Some people have a stack of unread books on their nightstand. I have a post-it list of books I would like to write on mine. This is not because I have so much to say but rather, as any credible author will tell you, because I see so much that I want to learn corporately with you and other believers, and that is what writing books forces us to do.
This blog post title, then, is a placeholder for a book-length treatment I would like to write after I complete my doctoral thesis, as it is a book that I believe very much needs to be written. I believe there are many excellent books already written about the lives of persecuted believers, and, no doubt, many more excellent books will be written about them until the full number of our fellow slaves and siblings are martyred.
But if we are not exceedingly careful, no matter how many volumes are written, we may miss the point of each page.
If a martyr story is to serve the purpose for which it is intended, then it will always and emphatically point beyond itself to Christ, whose life and love is re-presented in the martyrdom. If the martyr story does that, then there are two reactions it ought not to produce:
- “I don’t know if I could endure like that if I were persecuted.”
- “This story has really inspired me to be more serious about my Christian life.”
The reason a martyr story ought not to produce these reactions is because it obscures the very truth that God intends to make plain through the martyr story, namely:
God is the giver of every good gift. In every circumstance in our lives he provides what is needed for us to accomplish his perfect purpose for us and for the world. Circumstances of great pain and physical anguish are not exceptions. He provides there, too–even more lavishly.
In other words, the proper reaction to a martyr story is reassurance that God will supply our every need in Christ Jesus in every circumstance. It builds faith, not admiration. It buttresses the belief that when you as a believer face persecution, God will supply the grace commensurate to overcome it. What is needed is not your personal fortitude but rather your simple childlike faith. To say “I don’t know if I could endure persecution” is to say something about God and not something about ourselves. And what is said is not humble but, rather, faithless.
In the same way, martyr stories ought not to cause us to “get serious” about our Christian life, as if they are designed as a kind of curative to carefree and flippant Christian living. We don’t need martyr stories for that purpose, and, in fact, Jesus said that even testimony of someone coming back from the dead can’t fix that problem. Instead, martyr stories call the faithful farther forward, cross in tow. The message of such stories is: The God who has been faithful to you thus far will be faithful to sustain you to the end of the age, even should such come to you at the point of an ISIS halberd. So, advance.
In my years of interacting with persecuted believers, I cannot recall one who said to me, “If my story can inspire even one brother or sister to get serious about their faith or prepare more fully for persecution before it comes, then it will be worth it. I sure wish someone had warned me to take my Christian life more seriously before this happened.” First of all, I think that is a decidedly Western sentiment, which may explain why we Westerners are currently under-represented in the martyr count in comparison to our overall numbers. But even more importantly, what it overlooks is that persecuted believers and martyrs are rarely paragons of virtue distinguished by super-human prayer lives or valiant track records of self-sacrifice. They are surprisingly ordinary people, with feet whose clay quotient differs very little from our own. What they are are people who have received from God what was needed for the day, just as God has given unto us this day our daily bread. It is a different sort of bread that is needed on the day of persecution, but not a different sort of believer.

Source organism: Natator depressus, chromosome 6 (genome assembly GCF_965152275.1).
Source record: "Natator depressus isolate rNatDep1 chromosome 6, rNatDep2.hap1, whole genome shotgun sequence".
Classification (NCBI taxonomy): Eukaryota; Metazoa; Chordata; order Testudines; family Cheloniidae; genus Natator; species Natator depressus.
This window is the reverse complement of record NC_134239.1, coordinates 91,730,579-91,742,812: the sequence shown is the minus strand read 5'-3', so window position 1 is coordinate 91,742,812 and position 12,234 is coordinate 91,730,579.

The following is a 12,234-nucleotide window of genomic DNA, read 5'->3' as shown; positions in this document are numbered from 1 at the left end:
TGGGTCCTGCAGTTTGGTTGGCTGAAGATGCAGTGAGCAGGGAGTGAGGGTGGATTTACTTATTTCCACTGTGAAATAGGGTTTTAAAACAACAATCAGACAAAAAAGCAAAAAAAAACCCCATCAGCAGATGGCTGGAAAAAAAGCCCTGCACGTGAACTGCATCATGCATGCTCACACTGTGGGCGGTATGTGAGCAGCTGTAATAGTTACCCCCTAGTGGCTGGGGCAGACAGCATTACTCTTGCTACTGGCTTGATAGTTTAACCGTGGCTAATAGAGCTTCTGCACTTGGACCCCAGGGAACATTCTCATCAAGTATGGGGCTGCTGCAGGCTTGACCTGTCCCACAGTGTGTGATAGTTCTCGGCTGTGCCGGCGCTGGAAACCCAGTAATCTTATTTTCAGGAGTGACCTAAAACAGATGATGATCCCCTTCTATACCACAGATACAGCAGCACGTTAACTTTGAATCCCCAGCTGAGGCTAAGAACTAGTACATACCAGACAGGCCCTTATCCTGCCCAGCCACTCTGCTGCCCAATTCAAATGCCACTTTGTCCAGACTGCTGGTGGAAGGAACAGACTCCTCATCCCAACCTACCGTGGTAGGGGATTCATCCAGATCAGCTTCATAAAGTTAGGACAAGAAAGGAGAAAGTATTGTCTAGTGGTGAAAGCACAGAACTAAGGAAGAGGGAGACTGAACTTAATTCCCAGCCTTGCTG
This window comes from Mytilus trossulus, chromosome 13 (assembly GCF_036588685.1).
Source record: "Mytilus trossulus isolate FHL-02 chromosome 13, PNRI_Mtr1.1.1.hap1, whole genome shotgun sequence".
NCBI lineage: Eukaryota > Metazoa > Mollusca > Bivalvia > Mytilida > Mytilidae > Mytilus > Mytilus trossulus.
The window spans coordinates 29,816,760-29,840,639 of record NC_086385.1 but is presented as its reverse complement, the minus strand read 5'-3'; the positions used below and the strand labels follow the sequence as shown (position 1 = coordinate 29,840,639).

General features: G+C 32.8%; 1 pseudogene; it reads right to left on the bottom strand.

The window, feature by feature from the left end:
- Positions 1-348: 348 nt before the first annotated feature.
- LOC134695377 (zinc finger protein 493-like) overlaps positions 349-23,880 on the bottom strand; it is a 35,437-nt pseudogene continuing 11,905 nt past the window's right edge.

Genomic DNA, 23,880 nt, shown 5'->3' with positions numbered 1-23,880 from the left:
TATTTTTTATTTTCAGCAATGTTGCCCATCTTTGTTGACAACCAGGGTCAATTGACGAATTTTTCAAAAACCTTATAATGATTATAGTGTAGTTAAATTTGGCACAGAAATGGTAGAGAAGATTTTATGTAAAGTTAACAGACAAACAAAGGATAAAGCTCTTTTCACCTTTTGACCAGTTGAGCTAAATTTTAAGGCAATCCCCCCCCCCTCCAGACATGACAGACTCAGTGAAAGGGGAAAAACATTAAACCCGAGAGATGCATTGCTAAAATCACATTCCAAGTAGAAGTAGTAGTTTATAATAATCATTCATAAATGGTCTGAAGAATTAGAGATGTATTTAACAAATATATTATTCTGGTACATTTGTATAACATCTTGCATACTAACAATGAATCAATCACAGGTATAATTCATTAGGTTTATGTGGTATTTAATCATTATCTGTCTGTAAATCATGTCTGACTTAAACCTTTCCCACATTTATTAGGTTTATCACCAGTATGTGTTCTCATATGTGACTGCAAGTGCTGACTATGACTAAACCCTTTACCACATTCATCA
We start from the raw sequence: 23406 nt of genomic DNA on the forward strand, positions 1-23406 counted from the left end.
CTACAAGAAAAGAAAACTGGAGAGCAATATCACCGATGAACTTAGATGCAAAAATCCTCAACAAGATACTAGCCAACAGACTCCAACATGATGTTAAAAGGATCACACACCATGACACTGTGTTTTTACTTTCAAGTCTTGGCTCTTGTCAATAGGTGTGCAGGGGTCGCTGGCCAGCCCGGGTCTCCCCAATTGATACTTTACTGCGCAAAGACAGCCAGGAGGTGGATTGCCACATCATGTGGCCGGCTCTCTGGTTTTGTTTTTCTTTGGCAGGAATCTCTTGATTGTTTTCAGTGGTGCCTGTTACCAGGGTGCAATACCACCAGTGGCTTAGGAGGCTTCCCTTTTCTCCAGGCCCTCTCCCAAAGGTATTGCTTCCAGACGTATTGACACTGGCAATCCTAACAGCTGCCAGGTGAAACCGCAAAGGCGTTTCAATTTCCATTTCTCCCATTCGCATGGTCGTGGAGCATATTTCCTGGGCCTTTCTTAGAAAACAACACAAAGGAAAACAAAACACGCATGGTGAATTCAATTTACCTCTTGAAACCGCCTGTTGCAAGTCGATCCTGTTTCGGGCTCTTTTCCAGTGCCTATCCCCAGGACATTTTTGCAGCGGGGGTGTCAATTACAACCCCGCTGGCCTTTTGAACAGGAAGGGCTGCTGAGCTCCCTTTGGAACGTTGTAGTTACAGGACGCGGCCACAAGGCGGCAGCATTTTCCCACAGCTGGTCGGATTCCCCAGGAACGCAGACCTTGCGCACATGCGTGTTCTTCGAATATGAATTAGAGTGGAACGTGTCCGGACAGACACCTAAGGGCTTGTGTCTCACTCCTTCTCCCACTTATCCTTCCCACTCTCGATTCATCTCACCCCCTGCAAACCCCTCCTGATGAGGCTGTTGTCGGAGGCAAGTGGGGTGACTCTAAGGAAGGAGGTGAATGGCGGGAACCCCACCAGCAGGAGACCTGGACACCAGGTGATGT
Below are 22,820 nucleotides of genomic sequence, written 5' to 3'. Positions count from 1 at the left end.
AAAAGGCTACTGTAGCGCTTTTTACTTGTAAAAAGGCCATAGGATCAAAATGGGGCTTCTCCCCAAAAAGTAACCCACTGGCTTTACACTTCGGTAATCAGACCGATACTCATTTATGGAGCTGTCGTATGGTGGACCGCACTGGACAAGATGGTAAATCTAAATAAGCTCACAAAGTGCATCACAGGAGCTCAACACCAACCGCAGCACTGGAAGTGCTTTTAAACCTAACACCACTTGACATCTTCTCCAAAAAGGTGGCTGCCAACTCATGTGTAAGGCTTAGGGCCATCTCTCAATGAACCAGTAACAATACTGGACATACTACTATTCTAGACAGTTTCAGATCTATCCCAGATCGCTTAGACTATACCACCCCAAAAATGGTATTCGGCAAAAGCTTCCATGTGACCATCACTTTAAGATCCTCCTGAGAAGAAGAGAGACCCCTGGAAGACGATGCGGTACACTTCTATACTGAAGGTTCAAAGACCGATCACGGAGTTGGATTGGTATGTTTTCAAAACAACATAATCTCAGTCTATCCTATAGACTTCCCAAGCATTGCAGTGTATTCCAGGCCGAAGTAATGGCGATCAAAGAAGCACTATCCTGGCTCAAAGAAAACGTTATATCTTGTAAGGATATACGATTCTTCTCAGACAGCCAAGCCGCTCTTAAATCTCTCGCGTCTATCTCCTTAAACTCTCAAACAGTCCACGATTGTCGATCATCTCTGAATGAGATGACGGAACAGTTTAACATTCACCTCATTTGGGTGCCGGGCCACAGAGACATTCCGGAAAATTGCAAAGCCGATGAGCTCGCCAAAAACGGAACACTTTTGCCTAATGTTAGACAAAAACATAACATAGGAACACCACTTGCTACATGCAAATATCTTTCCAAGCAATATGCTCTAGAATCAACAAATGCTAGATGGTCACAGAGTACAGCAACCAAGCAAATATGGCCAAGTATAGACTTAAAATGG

This is not to eschew the importance of training for the heavenly contest. It is, however, to clarify the kind of training that is called for; namely, not Marine-tough discipleship obstacle courses designed to leather up our holy hides but rather more reflexive and childlike responses of faith and trust in God given more promptly in the face of ever more harrowing life circumstances. We prepare for persecution and martyrdom by simplifying our faith, not by adding anything to it. And that is both harder and easier than it sounds.
If you say to authentic believers in the midst of persecution “You are an inspiration to me,” inevitably they will respond by deflecting your praise to the God who has supplied them even more in their persecution than he did in their prosperity. Good martyr stories ought to do the same. They ought to draw our eyes upward, cause us to relax and say, “Nothing can separate me from the love of God in Christ Jesus. Therefore, I can advance toward the cross.”
That is why we don’t venerate martyrs. To venerate a martyr–or to admire them, or to praise them, or to only be inspired by them–is to raise up the recipient of the gift rather than the giver. It is a category error of the most egregious degree because it may cause us to walk away from what we read with exactly and precisely the wrong conclusion:
I could never do that.